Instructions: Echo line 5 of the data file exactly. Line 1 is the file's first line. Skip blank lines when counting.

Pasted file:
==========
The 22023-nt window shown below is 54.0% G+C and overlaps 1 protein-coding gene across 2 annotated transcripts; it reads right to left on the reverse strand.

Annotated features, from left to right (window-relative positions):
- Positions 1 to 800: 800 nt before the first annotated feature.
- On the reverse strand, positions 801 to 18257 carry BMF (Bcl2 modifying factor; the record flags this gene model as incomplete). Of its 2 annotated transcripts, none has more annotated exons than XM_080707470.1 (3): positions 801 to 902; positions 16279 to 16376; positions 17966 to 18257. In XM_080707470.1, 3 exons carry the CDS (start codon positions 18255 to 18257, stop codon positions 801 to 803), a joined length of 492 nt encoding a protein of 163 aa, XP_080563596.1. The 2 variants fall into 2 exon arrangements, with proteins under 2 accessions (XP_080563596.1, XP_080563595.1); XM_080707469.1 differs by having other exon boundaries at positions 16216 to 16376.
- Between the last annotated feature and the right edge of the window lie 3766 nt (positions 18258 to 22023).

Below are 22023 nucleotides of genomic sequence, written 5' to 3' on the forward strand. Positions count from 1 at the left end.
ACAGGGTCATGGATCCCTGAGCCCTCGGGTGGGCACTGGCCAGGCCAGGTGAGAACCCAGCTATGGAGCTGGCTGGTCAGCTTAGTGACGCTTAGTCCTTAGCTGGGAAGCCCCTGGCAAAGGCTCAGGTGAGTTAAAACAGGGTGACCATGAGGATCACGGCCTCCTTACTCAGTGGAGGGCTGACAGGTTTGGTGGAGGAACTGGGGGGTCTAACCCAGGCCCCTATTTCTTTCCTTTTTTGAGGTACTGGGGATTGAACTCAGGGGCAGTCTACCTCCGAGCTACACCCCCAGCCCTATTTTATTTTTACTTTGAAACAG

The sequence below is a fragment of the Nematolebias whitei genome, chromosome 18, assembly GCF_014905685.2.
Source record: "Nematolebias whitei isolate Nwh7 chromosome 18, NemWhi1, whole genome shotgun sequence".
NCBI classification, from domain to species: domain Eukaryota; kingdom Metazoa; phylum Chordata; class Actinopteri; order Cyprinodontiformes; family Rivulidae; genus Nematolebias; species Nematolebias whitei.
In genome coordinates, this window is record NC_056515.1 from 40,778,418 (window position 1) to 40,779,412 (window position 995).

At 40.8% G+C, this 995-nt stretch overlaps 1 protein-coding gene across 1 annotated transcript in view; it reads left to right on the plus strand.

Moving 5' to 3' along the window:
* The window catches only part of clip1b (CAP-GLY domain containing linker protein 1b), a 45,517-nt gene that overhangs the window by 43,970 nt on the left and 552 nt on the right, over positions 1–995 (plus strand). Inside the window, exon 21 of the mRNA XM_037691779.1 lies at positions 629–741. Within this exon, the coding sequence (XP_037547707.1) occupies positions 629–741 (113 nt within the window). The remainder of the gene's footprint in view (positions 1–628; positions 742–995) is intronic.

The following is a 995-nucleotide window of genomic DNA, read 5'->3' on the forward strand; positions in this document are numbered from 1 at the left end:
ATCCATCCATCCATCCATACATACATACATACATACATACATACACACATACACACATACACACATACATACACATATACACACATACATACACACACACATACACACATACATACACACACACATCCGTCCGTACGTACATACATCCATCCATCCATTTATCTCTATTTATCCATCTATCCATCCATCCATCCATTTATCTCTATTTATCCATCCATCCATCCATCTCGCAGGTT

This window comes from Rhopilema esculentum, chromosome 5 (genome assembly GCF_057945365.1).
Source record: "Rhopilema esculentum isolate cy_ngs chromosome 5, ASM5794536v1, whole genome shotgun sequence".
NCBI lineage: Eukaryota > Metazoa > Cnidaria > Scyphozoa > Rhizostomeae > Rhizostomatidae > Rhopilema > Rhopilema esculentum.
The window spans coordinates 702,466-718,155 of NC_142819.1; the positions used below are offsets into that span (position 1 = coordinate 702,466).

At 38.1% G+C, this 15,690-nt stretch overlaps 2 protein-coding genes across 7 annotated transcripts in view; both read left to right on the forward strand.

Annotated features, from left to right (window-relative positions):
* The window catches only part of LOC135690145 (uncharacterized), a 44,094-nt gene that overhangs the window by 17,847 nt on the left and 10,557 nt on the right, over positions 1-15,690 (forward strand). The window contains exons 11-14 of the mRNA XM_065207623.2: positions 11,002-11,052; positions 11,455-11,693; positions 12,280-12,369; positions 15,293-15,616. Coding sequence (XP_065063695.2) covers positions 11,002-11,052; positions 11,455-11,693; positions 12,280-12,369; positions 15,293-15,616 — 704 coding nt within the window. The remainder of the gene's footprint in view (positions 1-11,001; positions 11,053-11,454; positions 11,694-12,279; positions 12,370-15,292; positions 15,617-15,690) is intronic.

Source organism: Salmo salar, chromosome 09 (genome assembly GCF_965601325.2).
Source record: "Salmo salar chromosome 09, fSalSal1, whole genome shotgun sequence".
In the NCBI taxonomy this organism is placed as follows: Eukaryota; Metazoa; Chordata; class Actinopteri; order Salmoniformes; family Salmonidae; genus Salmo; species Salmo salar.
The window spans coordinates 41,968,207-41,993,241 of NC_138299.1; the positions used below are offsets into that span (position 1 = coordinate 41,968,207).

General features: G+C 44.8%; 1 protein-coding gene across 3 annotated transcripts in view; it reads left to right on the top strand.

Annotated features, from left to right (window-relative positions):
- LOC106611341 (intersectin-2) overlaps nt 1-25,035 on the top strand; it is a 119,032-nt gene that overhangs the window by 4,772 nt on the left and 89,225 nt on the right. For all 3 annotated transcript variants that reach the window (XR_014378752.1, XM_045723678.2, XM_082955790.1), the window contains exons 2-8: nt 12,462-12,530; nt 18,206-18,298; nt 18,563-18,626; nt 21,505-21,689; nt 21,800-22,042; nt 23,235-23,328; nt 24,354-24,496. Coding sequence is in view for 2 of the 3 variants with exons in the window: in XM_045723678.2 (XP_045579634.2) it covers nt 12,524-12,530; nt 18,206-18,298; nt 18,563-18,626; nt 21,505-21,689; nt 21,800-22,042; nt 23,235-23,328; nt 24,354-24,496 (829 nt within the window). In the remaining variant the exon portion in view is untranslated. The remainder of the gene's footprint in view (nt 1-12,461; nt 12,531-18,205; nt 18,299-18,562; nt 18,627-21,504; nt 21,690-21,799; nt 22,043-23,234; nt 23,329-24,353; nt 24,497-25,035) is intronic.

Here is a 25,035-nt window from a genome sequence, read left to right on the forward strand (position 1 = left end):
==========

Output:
- Between the last annotated feature and the right edge of the window lie 3766 nt (positions 18258 to 22023).